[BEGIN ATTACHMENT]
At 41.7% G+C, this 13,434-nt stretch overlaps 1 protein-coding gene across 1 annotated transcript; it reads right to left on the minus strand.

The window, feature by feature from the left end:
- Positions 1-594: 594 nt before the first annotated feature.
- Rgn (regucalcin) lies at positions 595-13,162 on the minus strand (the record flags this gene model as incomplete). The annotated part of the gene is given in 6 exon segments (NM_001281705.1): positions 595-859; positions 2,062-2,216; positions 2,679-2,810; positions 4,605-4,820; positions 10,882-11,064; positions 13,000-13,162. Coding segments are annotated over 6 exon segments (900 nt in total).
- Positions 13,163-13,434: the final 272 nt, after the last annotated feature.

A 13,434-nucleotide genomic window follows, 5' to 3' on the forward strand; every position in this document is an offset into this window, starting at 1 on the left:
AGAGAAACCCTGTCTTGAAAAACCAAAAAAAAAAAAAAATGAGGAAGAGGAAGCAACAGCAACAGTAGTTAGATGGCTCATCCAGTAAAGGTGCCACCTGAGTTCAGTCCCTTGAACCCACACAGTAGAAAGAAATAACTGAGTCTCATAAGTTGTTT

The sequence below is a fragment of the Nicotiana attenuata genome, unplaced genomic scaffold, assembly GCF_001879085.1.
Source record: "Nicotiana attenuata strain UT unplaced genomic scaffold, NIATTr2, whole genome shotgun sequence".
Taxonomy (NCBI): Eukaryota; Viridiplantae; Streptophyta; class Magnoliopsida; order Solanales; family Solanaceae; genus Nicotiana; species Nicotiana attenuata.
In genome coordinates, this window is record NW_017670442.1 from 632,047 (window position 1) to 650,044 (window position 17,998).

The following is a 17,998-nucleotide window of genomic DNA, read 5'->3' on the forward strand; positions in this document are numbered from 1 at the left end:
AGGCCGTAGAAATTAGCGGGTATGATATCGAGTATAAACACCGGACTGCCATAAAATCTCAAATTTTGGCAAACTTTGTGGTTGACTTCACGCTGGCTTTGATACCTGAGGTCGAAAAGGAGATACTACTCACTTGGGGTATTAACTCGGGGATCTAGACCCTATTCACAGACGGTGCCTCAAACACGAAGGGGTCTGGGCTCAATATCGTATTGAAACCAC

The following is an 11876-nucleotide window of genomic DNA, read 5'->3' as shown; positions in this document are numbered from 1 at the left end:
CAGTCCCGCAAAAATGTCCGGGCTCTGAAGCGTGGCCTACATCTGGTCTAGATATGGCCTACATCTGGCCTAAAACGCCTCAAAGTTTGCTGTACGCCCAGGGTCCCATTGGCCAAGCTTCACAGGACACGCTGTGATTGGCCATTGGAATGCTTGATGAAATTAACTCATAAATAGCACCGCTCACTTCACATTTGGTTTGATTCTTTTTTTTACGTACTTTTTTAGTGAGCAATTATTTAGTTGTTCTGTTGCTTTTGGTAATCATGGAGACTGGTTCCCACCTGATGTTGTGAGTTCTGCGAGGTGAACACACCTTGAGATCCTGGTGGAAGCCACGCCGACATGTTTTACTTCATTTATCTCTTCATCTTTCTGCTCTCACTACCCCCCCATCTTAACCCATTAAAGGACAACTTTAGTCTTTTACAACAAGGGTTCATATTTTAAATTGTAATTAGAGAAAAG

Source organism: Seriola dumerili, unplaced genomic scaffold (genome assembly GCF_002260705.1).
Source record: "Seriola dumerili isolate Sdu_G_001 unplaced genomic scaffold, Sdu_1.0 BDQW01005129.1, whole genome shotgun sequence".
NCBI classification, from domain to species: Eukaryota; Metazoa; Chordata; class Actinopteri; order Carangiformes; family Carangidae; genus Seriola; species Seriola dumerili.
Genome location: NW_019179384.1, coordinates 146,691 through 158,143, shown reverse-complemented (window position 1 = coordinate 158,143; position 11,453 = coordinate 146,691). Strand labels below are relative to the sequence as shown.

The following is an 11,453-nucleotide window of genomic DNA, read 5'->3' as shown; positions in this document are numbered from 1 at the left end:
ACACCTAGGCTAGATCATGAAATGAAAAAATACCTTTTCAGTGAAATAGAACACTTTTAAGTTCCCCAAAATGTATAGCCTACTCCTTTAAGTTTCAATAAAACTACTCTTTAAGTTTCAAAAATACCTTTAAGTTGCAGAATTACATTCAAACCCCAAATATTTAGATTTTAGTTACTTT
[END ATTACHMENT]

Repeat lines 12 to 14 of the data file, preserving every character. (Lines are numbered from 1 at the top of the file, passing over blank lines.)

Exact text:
The following is a 17,998-nucleotide window of genomic DNA, read 5'->3' on the forward strand; positions in this document are numbered from 1 at the left end:
AGGCCGTAGAAATTAGCGGGTATGATATCGAGTATAAACACCGGACTGCCATAAAATCTCAAATTTTGGCAAACTTTGTGGTTGACTTCACGCTGGCTTTGATACCTGAGGTCGAAAAGGAGATACTACTCACTTGGGGTATTAACTCGGGGATCTAGACCCTATTCACAGACGGTGCCTCAAACACGAAGGGGTCTGGGCTCAATATCGTATTGAAACCAC

The following is an 11876-nucleotide window of genomic DNA, read 5'->3' as shown; positions in this document are numbered from 1 at the left end: